All the stereotypes have come out to play in the wake of the recent murder attempt of Issy Stapleton.  I hate the intar-webezs right now.  Over and over I have seen this act discussed (by both the able and the parent advocate) with words that just blatantly exhibit the intolerance that it sprang from in the first place.  Yes, there is no doubt in my mind that her mother (who will not be named here) was mentally ill.  The system in which she was navigating is very stressful to many parents, I won't argue with you there... but it still does not justify murder, or attempted murder in any way. 

Many people, including some that I respect greatly, have commented on this incident at length.  Anything that I would have to add, at this point, would serve little purpose. As a side effect however, this horrible act catalyzed a lengthy self-reflection re: my online advocacy; an analysis in the works for some time.  I've looked at my efforts, my words, the rationale behind them. Are my affectations effective?  I've had to do this.  Issy's mom was a blogger and "parent advocate" too.  Many self-advocates are wary or flat out despise blogs by parents of kids with special needs.  This event just crystallized those reasons even more.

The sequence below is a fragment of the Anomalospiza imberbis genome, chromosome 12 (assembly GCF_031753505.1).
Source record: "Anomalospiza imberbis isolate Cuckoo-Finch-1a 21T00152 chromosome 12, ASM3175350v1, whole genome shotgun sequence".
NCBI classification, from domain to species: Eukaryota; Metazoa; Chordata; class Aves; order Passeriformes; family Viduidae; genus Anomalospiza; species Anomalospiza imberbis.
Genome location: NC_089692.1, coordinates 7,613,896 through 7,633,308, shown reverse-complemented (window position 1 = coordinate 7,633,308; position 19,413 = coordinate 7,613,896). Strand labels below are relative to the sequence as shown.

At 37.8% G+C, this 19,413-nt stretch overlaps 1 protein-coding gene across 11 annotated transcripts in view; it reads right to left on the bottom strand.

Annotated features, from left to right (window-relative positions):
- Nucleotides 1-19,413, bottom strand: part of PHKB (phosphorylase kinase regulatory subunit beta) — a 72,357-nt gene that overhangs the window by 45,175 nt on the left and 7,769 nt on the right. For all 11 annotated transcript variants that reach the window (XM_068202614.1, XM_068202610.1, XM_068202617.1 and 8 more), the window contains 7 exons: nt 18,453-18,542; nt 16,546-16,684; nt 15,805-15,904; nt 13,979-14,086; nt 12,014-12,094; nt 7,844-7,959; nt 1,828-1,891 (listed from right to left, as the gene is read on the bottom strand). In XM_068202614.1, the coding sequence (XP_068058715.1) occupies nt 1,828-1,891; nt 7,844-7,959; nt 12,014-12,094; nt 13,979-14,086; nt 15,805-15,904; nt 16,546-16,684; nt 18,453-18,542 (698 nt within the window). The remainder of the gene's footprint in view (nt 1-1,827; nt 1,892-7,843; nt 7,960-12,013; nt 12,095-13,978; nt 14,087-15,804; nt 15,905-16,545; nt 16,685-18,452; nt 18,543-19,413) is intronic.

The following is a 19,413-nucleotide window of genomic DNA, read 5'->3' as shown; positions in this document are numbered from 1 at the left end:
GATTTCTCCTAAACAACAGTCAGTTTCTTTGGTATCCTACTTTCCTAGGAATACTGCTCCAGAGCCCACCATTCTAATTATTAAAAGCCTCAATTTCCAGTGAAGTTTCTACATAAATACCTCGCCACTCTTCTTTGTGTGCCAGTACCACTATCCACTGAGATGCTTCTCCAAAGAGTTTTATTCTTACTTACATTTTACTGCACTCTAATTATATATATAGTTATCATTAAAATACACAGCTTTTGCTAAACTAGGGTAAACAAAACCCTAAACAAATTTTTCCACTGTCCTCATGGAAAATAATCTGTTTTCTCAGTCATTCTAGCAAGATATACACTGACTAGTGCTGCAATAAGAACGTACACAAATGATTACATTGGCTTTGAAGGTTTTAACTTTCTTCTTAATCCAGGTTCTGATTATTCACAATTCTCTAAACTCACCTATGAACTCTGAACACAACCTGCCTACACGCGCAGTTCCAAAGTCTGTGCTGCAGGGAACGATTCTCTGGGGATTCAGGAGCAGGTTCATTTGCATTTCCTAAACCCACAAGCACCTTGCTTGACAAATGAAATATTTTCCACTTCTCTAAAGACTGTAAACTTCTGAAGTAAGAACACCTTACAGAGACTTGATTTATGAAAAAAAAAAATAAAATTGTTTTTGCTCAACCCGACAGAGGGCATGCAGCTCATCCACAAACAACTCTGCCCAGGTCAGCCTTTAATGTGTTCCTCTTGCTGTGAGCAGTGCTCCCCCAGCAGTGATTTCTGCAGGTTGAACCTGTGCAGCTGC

A valuable resource came to me as I was trying to get my thoughts organized. Alison Piepmier's Saints, Sages, and Victims:  Endorsement of and Resistance to Cultural Stereotypes in Memoirs by Parents of Children with Disabilities provides a great deal of insight into this issue.  Although Alison uses formally published materials for her comparison, I believe that parent advocate blogs could quite easily be used here as well.  This part in particular jumped out at me:
"Many of the memoirs I have read reinforce and thereby strengthen our culture's dehumanizing stereotypes that surround and define disability. Through their use of grief, their emphasis on a limited medicalized model, and their framing of the child's disabilities, these memoirs often represent the child not as a person but as a problem with which the parents have had to grapple. "